The Netherlands - Country history and economic development

300 B.C. Germanic and Celtic tribes settle in the region that is now the Netherlands.

1018. Dirk III, Count of Holland, is the first to use the name Holland in his title.

1205. Amsterdam is founded.

1323. Holland gains control of Zeeland from Flanders.

1428. Holland is conquered by the Burgundians of France.

1477. The Hapsburgs gain control of Holland.

1515. Charles I incorporates Holland into the Holy Roman Empire.

1555-79. Charles I turns Holland over to his son Phillip II, King of Spain. The Dutch rise in revolt against the Catholic Spanish as Protestantism spreads throughout the region.

1581. The next 200 years is considered to be the "Golden Age" of Holland as trade flourishes and the country becomes one of the most prosperous and wealthy nations in the world. This prosperity is based on the nation's merchant fleet which transports goods around the globe.

1602. The Dutch East India Company is founded to expand trade with India and Asia. An early stock market is established.

1609. A bank is established in Amsterdam to exchange currency and to provide a safe place to deposit money.

1621. The Dutch West India Company is established to trade with North and South America. The nation again goes to war with Spain (1621-48).

1625. New Amsterdam is founded on Manhattan by the Dutch West India Company.

1648. Trade increasingly shifts away from Antwerp and Ghent to Amsterdam.

1795. The Netherlands is conquered by the French. The French establish the Batavian Republic and initiate a period of governmental and economic reforms.

1806. Louis Bonaparte is made king of Holland by his brother Napoleon Bonaparte.

1806-13. Napoleon attempts to make Holland the central economic power of the "Continental System" which was designed to cut off trade with Great Britain.

1814. After liberation from the French, the country becomes the Kingdom of the Netherlands under King William I. Under William a number of economic reforms are enacted, including a reorganization of the nation's international trade companies.

1815. Dutch troops help defeat Napoleon at the Battle of Waterloo. Belgium is made part of the Netherlands by the Treaty of Versailles. The Dutch attempt to encourage industrialization in Belgium.

1831. Following a revolt, Belgium is granted independence over a 10-year period.

1848. After liberal revolutions that sweep across Europe, the constitution is revised.

1849-90. The reign of William III. During this period, the modern system of political parties is established. Also during William's reign, revelations about harsh treatment of natives lead to reforms in the kingdom's East Indies colonies. Revolts in these colonies drain the national treasury and lead to questions over the economic value of the territories.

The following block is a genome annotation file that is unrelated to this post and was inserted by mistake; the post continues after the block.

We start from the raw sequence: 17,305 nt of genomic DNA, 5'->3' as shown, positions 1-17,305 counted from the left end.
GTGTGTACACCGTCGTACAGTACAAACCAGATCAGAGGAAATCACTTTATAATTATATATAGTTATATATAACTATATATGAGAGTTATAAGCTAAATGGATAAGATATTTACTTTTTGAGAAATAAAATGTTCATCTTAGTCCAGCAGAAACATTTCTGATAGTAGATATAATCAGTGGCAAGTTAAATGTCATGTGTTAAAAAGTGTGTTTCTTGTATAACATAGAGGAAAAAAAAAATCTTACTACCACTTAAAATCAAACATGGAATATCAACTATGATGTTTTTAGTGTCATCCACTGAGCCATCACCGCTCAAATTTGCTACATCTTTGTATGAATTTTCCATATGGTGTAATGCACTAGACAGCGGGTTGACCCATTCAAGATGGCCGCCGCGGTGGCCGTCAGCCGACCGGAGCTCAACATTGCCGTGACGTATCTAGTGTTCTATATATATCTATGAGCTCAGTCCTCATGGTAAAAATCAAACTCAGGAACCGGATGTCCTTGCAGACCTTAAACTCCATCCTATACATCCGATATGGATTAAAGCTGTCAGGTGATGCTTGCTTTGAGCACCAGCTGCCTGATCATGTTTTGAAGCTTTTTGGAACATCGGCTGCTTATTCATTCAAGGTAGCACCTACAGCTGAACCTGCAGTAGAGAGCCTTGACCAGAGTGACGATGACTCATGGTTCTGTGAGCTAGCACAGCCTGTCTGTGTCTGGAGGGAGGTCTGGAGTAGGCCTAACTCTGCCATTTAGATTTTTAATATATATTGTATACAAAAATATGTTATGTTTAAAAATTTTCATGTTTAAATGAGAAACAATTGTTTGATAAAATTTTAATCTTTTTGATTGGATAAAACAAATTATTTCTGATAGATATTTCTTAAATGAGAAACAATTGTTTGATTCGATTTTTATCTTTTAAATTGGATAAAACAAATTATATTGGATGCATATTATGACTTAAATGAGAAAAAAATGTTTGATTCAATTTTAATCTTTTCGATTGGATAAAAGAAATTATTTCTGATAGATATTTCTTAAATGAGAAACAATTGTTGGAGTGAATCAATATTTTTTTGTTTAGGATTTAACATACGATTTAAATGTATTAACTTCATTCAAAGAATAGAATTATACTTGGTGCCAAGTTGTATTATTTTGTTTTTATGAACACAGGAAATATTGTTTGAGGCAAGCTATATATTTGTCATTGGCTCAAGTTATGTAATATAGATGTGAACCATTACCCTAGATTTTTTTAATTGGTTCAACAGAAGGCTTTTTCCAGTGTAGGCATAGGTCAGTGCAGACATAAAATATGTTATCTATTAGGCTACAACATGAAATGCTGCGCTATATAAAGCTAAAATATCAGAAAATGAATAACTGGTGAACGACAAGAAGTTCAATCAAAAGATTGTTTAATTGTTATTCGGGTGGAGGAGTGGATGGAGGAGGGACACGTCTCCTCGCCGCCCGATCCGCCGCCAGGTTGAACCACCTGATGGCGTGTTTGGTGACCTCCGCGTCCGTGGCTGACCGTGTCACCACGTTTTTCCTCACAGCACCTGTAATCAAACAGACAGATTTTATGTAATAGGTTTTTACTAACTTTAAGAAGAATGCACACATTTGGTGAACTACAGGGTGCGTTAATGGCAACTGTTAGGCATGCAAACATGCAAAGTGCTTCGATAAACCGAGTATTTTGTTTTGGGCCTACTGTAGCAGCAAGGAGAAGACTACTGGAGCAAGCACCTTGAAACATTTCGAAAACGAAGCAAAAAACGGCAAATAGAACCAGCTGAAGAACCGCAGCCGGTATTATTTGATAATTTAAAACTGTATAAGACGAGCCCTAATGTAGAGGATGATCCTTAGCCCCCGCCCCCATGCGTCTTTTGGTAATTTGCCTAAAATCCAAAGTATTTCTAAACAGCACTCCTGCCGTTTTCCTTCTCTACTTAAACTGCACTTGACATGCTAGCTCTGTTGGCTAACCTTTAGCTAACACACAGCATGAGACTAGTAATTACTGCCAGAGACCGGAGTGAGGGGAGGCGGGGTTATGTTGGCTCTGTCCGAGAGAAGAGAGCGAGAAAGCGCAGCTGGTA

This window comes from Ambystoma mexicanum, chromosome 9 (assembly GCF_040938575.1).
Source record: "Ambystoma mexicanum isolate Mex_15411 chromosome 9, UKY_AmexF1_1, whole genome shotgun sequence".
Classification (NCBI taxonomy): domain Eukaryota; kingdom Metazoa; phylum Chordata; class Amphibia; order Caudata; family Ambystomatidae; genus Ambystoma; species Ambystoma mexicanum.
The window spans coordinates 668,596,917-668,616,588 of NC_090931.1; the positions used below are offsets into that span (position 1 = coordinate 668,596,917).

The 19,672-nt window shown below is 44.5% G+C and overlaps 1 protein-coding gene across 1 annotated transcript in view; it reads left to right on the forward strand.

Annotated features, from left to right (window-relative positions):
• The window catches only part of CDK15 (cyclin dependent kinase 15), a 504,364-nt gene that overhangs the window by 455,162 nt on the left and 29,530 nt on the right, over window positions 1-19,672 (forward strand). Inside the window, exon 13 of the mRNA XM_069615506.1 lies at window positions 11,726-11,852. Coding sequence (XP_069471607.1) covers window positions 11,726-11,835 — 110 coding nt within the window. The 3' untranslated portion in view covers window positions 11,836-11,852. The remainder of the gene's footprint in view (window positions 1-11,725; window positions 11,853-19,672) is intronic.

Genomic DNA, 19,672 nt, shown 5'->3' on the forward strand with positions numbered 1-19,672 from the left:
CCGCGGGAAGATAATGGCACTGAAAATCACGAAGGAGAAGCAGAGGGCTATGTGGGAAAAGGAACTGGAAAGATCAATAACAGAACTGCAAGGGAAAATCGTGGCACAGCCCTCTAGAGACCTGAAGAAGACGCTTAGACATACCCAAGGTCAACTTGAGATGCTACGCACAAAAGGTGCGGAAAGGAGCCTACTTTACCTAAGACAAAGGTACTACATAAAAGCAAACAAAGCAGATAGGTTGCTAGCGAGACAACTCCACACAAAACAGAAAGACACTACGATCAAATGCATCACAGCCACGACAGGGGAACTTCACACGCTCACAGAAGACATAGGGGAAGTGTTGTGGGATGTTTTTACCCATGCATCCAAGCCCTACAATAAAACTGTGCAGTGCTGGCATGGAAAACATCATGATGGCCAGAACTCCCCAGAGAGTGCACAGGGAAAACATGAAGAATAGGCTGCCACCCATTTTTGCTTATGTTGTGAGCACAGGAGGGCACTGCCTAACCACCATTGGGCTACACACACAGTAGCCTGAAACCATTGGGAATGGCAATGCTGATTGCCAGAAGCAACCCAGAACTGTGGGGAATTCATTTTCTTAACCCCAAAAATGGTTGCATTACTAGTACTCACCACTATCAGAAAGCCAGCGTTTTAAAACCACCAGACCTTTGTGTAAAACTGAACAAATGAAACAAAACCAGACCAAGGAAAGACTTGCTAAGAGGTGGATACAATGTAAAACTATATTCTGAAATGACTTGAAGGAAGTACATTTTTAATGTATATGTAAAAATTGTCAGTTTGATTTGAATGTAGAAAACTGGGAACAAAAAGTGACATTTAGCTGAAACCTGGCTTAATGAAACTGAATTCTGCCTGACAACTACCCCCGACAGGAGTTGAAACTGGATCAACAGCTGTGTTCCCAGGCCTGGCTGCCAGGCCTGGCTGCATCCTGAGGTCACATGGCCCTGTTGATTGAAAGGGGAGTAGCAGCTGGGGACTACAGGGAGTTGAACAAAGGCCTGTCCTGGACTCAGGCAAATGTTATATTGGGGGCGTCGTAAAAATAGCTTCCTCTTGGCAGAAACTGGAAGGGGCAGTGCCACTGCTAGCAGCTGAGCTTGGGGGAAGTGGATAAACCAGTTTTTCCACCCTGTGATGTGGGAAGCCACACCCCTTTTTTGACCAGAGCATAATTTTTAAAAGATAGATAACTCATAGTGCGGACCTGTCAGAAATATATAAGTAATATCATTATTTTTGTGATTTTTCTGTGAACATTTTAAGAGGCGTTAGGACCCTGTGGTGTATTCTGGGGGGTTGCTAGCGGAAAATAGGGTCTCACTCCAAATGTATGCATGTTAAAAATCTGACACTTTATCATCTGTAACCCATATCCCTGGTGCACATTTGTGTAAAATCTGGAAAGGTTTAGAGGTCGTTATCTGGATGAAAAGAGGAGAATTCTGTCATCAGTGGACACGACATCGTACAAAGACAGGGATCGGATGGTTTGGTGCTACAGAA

1870. Widespread industrialization begins in the Netherlands, much later than in the rest of Europe.

1914-18. The Dutch remain neutral during World War I. The government acts to maintain the nation's economy during the war in the face of naval blockades by both Great Britain and Germany.

1920. KLM Royal Dutch Airlines begins regular air service between Amsterdam and London.

1930s. The economy of the Netherlands is damaged by the Great Depression.

1939-45. When World War II breaks out, the Netherlands tries to maintain its neutrality but it is invaded by Germany in 1940. The Dutch colonies in Asia are conquered by the Japanese. The Allies liberate the kingdom and its colonies at the end of the war in 1945. However, after liberation the colonies in Indonesia begin a revolt and are granted independence in 1949.

1944. The Netherlands joins a customs convention with Belgium and Luxembourg. This association will evolve into the Benelux Economic Union in 1958.

1949. The kingdom is one of the founding members of NATO.

1952. The Netherlands joins the European Coal and Steel Community.

1957. The country becomes one of the founding members of the European Community. Disastrous flooding leads to the development of a comprehensive plan to control waterways and prevent future flooding.

1974. The last coal mines in the south of the kingdom close.

1980. The global recession, caused by the oil crisis of 1979, leads to a collapse of the housing market. Queen Juliana abdicates in favor of her daughter Queen Beat-rix (the present monarch).

1982. The nation undergoes a severe economic recession.

1993. The Netherlands begins a period of dramatic economic growth which lasts into the next century.

1999. The Netherlands joins EMU.

User Contributions:

Comment about this article, ask questions, or add new information about this topic:

CAPTCHA


The Netherlands forum